Comic-Con is finally back! But, with a new strain of Covid-19 rearing its head, the pandemic specter still hangs over the pop culture extravaganza.
Thankfully, this hasn’t hindered things, and Comic-Con International is back to its old over-the-top extravagance. Stars, cosplayers and hordes of fans are filling the San Diego Convention Center in full force for the first time since 2019. Here’s a look at this year’s version of the four-day festival.
The pandemic necessitated virtual versions of Comic-Con in the summers of 2020 and 2021, and a scaled-back in-person version in November, but none were anything like the usual spectacle, with lovers of all things geeky descending from around the globe and arena-sized panels on films and TV shows that resemble sporting events.
It’s not clear whether the convention will draw the estimated 135,000 people who flooded San Diego before the pandemic.
But thousands of fans came in droves on Thursday for the convention’s first day. As required, nearly all wore masks — the protective kind, not the super-villain kind, though there were plenty of those too — and the excitement amid the crowd was palpable.
“Everybody’s just been cooped up for a while, and they’ve been anticipating this,” said Minneapolis resident Dinh Truong, 34, who came to Comic-Con for the second time and attended Wednesday’s preview night. “It’s nice just to see everybody in the same atmosphere. I’m excited to see the program, see what’s going on, see everybody cosplaying and all that, and just getting back to what we used to be.”
It’s likely no one has missed the in-person convention more than the captains, queens and connoisseurs of cosplay. Comic-Con is their Met Gala, and no getup is too elaborate.
Lorelei McKelvey, 54, who is from San Diego but now lives in Yokosuka, Japan, was dressed as Captain Carter, Captain America’s British, World War II-era counterpart.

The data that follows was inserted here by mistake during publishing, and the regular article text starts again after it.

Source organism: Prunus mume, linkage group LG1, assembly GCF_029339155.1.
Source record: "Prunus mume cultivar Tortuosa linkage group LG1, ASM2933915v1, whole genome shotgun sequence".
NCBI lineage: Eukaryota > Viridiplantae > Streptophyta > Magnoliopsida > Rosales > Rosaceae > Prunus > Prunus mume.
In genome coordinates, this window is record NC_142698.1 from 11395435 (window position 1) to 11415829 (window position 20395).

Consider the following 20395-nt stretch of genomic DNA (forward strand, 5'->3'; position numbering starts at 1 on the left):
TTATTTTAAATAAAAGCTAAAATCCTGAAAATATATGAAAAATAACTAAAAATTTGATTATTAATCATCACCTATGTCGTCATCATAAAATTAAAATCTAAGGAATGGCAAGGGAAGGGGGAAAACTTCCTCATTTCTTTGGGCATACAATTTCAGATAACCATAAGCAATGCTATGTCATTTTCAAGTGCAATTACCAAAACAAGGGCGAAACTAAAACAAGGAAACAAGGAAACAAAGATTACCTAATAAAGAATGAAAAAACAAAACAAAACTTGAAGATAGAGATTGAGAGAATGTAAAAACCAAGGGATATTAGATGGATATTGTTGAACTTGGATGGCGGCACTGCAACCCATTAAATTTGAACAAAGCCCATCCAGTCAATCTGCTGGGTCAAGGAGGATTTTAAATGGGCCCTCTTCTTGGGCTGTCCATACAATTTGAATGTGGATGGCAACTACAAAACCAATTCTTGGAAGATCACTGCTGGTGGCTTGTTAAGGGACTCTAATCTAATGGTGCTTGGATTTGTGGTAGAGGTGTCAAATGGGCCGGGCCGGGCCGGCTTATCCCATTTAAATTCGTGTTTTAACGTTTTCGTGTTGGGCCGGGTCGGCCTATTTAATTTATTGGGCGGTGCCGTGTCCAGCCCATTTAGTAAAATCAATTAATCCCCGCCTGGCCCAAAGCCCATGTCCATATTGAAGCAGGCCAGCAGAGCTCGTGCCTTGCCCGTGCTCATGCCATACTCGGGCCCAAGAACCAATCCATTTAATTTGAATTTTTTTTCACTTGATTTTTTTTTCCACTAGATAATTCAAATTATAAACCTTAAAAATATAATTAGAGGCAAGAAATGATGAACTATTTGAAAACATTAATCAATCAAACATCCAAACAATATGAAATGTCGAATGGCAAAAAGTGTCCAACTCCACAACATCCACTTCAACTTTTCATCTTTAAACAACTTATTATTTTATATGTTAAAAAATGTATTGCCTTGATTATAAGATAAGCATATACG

“I had to do one that I could authentically replicate,” McKelvey said. “I went and did my research and found out what were the authentic British officer leathers worn in World War II, and I found manufacturers to actually make those leathers.”
She walked the Convention Center floor in real-as-possible officer cavalry boots and Royal Air Force gauntlets, while carrying a 5-pound steel shield.
McKelvey came to Comic-Con and worked a booth for 20 straight years. This is her first time coming as a cosplayer, and her second time coming as a trans woman, and she’s excited to be reunited with the cherished friends she’s made here.
“My last convention is the first time they’ve seen me as Lorelei,” McKelvey said. “This is their first time to see me four years later and to see how much I’ve grown since then.”
Others wandered the halls as “Star Wars” Stormtroopers, the Mandalorian, Wonder Woman, Thor and Sailor Moon. Chuckie from “Child’s Play” emerged from one cosplayer’s stomach.
Comic-Con makes most of its news as a venue to show off trailers and footage from forthcoming films and TV shows during star-studded mega-panels held in Hall H, which holds some 6,000 people. Announced panels include Warner Bros. and the DC Universe’s “Black Adam.” It will include Dwayne “The Rock” Johnson, who plays the titular antihero, director Jaume Collet-Serra, and the stars playing Hawkman, Dr. Fate, and other members of the Justice Society.
“Get ready, because the hype is real,” Johnson said in pro-wrestler promo mode on Instagram earlier this month. “Guess who’s coming to town, the most electrifying man in all the DC Universe.”
Warner Bros. will also provide a preview of “Shazam: Fury of the Gods.”
Marvel may hold back its best material for Disney’s forthcoming D23 Expo, but is expected to tease its next film, “Black Panther: Wakanda Forever” and the Disney+ TV series “She-Hulk: Attorney at Law.”
A pair of much-anticipated fantasy prequels will also give fans a taste of their worlds. A new trailer dropped Wednesday in advance of a panel from HBO Max that will show off the “Game of Thrones” spinoff “House of the Dragon,” set 200 years before the original series.
Amazon is going back in time 2000 years for “The Lord of the Rings: The Rings of Power,” a tale of the emergence of evil among the elves long before Frodo and Bilbo walked Middle Earth. Their panel this year comes 21 years after director Peter Jackson presented footage from the first of the original films at Comic-Con.